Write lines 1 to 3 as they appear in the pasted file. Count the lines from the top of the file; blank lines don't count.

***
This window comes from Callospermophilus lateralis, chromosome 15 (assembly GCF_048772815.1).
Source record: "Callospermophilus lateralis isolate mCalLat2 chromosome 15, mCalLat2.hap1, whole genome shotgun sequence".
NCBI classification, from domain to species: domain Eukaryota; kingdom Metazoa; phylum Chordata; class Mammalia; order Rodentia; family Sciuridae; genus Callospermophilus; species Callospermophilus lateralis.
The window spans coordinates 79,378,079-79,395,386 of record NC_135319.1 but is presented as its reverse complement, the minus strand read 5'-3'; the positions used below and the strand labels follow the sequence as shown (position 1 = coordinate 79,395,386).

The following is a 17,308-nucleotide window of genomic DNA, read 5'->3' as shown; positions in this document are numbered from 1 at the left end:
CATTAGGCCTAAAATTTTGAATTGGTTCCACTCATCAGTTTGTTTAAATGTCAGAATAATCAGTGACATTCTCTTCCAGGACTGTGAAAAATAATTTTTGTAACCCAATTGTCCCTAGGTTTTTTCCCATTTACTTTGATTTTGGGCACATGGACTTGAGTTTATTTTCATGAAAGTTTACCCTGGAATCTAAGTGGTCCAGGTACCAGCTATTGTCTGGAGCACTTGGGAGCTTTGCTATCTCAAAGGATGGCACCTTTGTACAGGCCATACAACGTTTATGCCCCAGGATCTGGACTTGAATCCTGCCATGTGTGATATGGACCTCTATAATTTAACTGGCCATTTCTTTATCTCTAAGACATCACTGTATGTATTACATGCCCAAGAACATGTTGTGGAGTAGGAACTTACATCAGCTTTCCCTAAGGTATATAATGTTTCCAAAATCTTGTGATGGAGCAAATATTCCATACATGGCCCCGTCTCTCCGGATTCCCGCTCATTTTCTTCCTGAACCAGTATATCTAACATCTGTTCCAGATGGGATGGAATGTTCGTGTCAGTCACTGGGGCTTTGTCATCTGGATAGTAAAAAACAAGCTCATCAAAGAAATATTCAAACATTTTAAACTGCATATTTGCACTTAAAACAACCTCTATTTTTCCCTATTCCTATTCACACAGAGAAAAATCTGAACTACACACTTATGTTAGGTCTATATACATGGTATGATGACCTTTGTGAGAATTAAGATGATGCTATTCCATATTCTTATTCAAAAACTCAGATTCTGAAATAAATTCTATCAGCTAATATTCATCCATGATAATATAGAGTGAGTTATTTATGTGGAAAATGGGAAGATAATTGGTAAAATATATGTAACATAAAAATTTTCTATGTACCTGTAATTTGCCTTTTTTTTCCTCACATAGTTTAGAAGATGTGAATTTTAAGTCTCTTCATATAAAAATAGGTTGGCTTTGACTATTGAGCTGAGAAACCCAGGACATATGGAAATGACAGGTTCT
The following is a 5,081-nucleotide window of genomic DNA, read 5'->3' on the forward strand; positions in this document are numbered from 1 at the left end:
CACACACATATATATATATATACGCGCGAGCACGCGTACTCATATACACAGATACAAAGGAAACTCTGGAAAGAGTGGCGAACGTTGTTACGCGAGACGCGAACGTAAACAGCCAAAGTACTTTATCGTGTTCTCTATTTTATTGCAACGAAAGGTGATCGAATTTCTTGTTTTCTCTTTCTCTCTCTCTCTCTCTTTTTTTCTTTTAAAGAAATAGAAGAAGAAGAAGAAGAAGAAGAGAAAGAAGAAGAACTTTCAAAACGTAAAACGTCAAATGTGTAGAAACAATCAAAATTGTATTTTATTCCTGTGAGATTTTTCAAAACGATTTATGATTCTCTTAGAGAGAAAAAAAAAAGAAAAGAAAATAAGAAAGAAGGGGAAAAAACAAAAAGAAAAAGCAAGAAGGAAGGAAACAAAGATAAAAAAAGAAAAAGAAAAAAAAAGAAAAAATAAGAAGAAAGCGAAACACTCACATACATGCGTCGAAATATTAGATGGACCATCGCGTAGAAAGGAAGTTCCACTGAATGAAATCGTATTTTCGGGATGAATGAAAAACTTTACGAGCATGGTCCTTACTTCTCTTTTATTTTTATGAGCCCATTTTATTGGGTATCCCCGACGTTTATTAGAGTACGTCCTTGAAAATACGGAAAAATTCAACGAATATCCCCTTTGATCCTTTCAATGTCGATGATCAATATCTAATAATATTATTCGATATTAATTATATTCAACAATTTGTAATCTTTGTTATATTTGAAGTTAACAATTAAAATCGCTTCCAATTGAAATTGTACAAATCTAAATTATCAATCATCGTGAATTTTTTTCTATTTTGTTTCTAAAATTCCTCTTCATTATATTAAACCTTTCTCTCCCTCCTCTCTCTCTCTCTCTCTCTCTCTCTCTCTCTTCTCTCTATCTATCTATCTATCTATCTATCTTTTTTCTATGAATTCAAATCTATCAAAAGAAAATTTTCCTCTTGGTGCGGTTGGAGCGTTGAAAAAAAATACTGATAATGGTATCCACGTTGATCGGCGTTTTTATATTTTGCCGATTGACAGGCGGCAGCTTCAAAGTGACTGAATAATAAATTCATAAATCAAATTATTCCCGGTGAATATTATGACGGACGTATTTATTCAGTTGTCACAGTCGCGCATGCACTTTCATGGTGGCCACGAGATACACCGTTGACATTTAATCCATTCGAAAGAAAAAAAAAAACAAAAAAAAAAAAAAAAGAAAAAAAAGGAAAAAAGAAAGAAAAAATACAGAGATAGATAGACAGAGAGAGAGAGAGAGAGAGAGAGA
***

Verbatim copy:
This window comes from Callospermophilus lateralis, chromosome 15 (assembly GCF_048772815.1).
Source record: "Callospermophilus lateralis isolate mCalLat2 chromosome 15, mCalLat2.hap1, whole genome shotgun sequence".
NCBI classification, from domain to species: domain Eukaryota; kingdom Metazoa; phylum Chordata; class Mammalia; order Rodentia; family Sciuridae; genus Callospermophilus; species Callospermophilus lateralis.